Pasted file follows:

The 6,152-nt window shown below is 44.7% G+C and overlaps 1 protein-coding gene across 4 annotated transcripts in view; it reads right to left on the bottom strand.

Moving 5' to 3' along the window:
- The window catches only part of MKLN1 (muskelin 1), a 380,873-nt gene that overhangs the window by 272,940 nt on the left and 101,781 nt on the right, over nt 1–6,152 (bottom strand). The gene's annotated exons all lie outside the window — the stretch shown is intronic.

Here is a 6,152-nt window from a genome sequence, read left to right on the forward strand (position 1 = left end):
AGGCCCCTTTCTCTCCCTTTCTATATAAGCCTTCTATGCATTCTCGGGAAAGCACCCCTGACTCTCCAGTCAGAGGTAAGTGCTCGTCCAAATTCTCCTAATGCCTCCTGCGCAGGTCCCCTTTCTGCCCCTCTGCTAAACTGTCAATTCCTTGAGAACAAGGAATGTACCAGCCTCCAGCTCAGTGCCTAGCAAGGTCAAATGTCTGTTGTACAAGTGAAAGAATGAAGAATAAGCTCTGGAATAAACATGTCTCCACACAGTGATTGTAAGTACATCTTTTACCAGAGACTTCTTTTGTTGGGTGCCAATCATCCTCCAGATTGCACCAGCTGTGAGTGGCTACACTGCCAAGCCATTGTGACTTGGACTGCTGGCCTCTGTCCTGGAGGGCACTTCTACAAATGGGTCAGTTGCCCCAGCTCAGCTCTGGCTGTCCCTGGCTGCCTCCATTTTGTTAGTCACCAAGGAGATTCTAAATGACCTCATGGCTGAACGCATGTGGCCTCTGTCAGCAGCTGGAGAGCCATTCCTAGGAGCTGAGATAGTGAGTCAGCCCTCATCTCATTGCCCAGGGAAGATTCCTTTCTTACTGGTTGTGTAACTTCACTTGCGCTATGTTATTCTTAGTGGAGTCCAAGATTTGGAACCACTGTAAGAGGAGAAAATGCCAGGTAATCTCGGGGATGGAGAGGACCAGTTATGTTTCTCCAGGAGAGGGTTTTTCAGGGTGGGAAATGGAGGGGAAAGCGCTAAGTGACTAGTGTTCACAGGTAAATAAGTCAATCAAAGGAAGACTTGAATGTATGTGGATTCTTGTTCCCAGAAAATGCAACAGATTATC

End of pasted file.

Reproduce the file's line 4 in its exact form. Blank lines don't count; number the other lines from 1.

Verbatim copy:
Here is a 6,152-nt window from a genome sequence, read left to right on the forward strand (position 1 = left end):